The Marine Biogeochemistry Group studies all aspects of marine systems. Our research investigates the interactions between oceans, sediments, biota and the atmosphere, in order to better understand ocean chemistry and global carbon cycling, in the distant past, present and future.
Our work on the reactivity of micro-nutrients has revealed key controls on concentrations of dissolved iron in the ocean, directly impacting primary production.
Work on carbon fixation has identified the hitherto unknown contribution made by ammonium-oxidising bacteria to the carbon budget in hypoxic areas of the deep ocean, of key relevance to the expansion of nutrient-fuelled `dead zones’ in the global ocean.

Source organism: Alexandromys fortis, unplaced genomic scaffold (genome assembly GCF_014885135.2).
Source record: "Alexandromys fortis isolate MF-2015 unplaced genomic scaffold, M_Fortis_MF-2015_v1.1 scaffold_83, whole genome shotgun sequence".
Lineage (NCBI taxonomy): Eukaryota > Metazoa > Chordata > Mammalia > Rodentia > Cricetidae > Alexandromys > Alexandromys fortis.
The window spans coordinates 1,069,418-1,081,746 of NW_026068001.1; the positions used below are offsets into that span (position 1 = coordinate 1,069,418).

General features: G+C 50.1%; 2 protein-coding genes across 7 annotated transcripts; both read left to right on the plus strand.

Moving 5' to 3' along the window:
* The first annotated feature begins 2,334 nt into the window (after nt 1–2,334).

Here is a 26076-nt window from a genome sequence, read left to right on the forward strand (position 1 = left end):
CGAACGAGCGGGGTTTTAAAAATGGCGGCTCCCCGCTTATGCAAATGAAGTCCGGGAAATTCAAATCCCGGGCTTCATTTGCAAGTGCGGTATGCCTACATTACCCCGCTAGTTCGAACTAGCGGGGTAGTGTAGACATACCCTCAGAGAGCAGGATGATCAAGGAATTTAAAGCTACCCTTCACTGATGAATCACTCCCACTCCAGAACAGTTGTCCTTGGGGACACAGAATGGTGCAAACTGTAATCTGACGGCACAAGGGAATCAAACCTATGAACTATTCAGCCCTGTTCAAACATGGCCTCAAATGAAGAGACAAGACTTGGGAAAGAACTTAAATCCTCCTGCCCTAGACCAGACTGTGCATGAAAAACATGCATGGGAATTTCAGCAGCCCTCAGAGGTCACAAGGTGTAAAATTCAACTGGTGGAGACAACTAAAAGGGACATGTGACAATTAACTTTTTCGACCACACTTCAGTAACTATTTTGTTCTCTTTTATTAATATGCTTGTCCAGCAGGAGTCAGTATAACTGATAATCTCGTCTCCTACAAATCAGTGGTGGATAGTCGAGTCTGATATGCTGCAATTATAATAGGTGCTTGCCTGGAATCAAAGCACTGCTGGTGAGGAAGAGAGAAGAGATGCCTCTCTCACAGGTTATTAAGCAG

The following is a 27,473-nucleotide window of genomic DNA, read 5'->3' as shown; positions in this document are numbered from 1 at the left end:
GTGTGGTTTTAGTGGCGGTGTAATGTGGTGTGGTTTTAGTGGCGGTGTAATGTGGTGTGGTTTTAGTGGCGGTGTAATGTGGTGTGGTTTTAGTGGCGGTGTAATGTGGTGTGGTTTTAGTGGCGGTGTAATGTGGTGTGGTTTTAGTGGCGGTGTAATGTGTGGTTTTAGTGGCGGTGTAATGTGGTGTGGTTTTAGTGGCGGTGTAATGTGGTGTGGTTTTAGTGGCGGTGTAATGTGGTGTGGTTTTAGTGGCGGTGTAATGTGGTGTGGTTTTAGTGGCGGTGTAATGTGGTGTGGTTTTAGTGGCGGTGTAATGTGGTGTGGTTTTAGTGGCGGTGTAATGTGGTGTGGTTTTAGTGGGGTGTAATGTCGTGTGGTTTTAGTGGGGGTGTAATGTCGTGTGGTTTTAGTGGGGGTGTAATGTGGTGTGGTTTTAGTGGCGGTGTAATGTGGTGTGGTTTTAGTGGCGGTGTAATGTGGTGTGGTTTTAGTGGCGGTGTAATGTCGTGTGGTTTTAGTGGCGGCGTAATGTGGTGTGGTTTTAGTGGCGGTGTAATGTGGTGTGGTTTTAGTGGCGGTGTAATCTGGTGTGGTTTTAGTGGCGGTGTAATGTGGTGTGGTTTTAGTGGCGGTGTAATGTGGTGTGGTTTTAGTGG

We continue to be world leaders on the use of source-specific biomarkers as tracers of past climate events, most notably change in sea ice extent and open ocean primary productivity in both the Arctic and Antarctic Oceans, while our ability to measure volatile amines at trace levels are at the core of international efforts to understand the biogeochemistry of biogenic trace gases and their role in climate regulation.
Our work exploring the deposition products of volcanic eruptions (tephra) to the oceans has confirmed that organic carbon preservation in marine sediments is enhanced by up to 10%.
The potential for tephra to act as a habitat for microbial life could also be a significant contributor to the marine carbon cycle, though until recently this has been largely overlooked.
State-of-the-art methodology underpins all of our research and has been applied to advance the understanding of phytoplankton-produced volatile gases and their contribution to climate regulation.